BSD How to Forward Root’s Mail to a Another User in FreeBSD

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After setting up a FreeBSD system I can sometimes go long stretches without becoming the superuser again. When I finally do issue the su command I’m usually presented with the line “You have mail.” I sigh and enter the command mail, where I’m presented with a multitude of system-generated mail updating me on everything from the status of cron jobs that have run (or not) to security and daily run reports. It’s at this point that I think to myself “I really need to forward that mail to my inbox so I read them more often.” This post will describe how to setup FreeBSD so that the root user’s mail is forwarded to another user account.

The versions for the software used in this post are as follows:

  • FreeBSD 11.0-RELEASE
  • To forward the root user’s mail to another users’ inbox open the file /etc/aliases as root and look for the following line:

    Uncomment this line and replace “me@my.domain” with the user name you’d like the mail forwarded to. For example, to forward root’s mail to the user iceflatline on the same host, the line would look like this:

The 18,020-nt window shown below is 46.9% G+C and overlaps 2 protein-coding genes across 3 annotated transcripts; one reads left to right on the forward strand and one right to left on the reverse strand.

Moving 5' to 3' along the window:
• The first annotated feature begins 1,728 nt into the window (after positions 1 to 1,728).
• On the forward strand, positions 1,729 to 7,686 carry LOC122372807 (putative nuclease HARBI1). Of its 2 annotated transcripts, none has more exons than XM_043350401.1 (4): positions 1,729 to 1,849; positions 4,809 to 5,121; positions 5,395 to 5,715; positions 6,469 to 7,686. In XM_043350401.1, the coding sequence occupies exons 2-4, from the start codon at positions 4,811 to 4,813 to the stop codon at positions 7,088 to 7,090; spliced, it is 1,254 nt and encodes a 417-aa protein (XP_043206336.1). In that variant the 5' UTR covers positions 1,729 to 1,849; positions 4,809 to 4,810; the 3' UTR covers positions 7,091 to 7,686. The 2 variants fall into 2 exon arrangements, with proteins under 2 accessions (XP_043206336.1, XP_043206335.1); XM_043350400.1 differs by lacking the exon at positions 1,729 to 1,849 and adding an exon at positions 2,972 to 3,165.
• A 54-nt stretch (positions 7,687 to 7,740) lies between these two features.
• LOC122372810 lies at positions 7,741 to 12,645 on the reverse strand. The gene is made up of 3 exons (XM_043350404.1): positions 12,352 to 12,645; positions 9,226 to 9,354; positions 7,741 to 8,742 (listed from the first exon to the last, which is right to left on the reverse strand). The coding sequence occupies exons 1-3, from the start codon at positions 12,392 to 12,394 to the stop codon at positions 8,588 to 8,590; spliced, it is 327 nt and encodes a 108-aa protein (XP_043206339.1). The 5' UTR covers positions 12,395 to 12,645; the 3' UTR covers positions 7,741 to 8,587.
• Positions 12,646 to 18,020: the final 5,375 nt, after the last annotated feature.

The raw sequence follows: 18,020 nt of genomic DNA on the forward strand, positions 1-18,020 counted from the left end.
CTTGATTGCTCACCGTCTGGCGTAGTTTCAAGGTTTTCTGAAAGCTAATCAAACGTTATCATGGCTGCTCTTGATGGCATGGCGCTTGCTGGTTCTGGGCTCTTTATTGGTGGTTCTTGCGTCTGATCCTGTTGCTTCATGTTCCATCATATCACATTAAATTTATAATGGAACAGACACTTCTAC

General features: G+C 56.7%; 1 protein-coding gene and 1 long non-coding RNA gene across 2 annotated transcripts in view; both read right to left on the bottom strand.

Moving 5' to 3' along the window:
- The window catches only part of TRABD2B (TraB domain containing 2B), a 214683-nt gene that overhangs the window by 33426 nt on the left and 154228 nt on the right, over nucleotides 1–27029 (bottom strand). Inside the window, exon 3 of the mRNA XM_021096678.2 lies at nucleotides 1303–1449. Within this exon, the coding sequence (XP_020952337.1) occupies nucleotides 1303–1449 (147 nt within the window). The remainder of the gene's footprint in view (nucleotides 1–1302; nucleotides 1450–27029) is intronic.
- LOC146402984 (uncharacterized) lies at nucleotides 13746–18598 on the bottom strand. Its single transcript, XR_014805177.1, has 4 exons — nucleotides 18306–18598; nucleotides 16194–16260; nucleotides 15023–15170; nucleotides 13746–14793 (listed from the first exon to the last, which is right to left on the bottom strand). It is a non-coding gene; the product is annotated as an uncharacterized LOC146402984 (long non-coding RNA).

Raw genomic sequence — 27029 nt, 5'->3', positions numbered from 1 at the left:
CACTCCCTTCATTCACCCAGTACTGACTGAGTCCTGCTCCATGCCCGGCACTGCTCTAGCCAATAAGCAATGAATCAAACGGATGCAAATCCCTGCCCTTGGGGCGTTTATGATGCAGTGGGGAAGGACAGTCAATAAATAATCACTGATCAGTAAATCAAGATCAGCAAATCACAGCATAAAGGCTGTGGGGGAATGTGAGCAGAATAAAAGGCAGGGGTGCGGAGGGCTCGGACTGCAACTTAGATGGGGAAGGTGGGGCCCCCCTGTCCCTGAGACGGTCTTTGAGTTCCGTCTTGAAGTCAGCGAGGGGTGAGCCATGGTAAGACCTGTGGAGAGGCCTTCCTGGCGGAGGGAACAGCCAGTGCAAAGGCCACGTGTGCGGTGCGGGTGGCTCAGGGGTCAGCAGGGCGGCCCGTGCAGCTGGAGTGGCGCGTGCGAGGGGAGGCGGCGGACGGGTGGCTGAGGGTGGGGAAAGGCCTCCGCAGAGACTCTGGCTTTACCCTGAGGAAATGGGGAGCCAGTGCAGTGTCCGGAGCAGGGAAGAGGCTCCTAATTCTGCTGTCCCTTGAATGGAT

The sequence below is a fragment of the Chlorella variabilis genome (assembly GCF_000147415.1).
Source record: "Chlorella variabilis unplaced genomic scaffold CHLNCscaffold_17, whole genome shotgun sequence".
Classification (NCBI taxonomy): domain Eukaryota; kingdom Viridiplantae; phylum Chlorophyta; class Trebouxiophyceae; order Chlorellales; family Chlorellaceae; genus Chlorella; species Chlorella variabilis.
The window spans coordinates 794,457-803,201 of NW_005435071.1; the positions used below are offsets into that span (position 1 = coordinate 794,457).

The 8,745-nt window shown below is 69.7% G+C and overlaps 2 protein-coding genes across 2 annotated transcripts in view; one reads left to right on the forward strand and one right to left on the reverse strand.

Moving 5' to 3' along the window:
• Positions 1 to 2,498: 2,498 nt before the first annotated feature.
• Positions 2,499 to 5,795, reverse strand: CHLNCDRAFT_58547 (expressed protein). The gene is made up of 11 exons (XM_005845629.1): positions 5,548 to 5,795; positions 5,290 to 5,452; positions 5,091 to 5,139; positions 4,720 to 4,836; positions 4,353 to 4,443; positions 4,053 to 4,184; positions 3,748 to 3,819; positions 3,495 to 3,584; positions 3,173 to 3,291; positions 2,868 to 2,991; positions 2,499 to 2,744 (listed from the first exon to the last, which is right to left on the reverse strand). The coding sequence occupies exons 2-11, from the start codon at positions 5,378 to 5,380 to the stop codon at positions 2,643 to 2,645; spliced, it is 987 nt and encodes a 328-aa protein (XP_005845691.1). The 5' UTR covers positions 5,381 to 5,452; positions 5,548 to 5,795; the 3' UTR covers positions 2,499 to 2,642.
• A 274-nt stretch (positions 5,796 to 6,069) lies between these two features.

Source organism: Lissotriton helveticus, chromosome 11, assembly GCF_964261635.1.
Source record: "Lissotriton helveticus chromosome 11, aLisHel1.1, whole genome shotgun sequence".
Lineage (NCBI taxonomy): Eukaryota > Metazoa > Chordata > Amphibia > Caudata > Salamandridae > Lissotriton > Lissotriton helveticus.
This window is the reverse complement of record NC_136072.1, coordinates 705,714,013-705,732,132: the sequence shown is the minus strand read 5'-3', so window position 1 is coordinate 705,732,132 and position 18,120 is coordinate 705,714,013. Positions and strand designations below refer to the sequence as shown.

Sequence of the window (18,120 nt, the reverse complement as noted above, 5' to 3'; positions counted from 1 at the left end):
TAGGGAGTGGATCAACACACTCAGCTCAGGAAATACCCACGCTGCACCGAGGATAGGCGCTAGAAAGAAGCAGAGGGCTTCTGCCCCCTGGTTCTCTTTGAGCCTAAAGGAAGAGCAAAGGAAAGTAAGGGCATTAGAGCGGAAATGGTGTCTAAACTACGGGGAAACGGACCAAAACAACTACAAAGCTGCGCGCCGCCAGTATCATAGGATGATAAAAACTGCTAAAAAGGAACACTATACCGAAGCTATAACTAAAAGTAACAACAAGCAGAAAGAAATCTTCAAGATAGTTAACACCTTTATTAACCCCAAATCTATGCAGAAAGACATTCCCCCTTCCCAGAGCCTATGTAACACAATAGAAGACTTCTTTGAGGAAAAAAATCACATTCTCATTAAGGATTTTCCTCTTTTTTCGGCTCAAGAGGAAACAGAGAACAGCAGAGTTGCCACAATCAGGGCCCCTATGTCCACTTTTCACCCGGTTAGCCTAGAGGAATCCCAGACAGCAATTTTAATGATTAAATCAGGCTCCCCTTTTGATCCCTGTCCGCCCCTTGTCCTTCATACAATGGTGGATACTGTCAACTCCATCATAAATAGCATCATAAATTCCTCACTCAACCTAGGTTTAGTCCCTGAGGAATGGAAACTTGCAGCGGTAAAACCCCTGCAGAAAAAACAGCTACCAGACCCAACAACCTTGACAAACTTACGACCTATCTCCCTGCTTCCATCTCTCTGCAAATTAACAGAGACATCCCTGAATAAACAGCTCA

Now we need to make the sendmail (sendmail is the default Mail Transfer Agent in FreeBSD) aware of the changes we’ve made to /etc/aliases before they’ll take effect: We’ll do that by using the newaliases command as root:

    Now any mail the system (or anyone else) sends to root will also be forwarded to the user iceflatline’s mail inbox. To test whether mail is indeed being forwarded use the mail command to send root a message. Start by specifying a subject, then hit enter and type the message. When complete, hit enter enter again to place the cursor at the beginning of a blank line, then enter CTRL+D to send the message:

    Now enter the mail command at the user prompt and you should see the message you just sent to the root user:

    Now, this approach works just fine, so long as I remember to enter the mail command occasionally. But what would be really cool is if I could be notified if mail is available to read when I login to this host via ssh . Fortunately, there is a way we can do this. Open the file /etc/ssh/sshd_config as root and uncomment the UseLogin option and change its value to yes:

    Now restart sshd as root so that the change takes effect:

    Now the next time I login via ssh I’m presented with the message “You have new mail” if root receives mail from the system (or anyone else) in the intervening time.

    Conclusion

    Well, that’s it. A couple of tweaks on FreeBSD and you’ll have no excuse for missing those system reports.

    References

    http://www.openssh.org/manual.html

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